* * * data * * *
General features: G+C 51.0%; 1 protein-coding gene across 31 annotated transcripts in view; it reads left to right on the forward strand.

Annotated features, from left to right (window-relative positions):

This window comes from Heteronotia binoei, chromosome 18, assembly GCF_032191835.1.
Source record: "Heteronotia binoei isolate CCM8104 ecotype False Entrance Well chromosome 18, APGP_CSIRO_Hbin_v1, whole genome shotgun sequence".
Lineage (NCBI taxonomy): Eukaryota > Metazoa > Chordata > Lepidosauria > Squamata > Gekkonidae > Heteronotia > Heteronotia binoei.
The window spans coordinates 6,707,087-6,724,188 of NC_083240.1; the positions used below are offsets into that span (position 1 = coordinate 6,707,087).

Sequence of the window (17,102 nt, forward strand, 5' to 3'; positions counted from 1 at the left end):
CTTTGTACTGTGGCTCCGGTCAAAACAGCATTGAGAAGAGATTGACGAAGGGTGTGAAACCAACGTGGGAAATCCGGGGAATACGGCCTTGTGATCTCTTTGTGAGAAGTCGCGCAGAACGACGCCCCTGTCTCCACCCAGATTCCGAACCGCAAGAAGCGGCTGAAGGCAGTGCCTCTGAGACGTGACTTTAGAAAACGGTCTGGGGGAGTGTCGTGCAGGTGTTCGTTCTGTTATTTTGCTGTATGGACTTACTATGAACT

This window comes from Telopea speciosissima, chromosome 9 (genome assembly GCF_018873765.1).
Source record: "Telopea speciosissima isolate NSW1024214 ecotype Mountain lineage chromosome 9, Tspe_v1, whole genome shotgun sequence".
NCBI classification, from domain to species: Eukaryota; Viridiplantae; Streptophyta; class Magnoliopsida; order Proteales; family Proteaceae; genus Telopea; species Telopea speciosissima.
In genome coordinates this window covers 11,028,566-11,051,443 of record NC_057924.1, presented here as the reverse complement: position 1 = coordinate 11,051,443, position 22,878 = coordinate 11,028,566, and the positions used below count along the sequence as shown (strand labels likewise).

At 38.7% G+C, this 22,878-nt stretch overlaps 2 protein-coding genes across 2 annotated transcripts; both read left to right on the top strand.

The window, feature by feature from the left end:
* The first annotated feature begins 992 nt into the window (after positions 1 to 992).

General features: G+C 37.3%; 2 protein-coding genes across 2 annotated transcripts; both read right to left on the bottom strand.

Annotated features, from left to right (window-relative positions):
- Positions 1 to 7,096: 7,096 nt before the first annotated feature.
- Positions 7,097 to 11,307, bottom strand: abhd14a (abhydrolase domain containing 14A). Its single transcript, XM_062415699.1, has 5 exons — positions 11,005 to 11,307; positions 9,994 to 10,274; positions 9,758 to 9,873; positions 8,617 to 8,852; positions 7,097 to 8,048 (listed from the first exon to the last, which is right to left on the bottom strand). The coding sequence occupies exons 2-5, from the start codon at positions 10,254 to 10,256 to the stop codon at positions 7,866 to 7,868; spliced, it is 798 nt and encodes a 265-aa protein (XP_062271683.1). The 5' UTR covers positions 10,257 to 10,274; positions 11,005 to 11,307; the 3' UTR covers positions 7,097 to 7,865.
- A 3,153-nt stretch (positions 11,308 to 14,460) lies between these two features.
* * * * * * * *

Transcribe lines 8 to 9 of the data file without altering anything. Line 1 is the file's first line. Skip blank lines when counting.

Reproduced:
CTTTGTACTGTGGCTCCGGTCAAAACAGCATTGAGAAGAGATTGACGAAGGGTGTGAAACCAACGTGGGAAATCCGGGGAATACGGCCTTGTGATCTCTTTGTGAGAAGTCGCGCAGAACGACGCCCCTGTCTCCACCCAGATTCCGAACCGCAAGAAGCGGCTGAAGGCAGTGCCTCTGAGACGTGACTTTAGAAAACGGTCTGGGGGAGTGTCGTGCAGGTGTTCGTTCTGTTATTTTGCTGTATGGACTTACTATGAACT

This window comes from Telopea speciosissima, chromosome 9 (genome assembly GCF_018873765.1).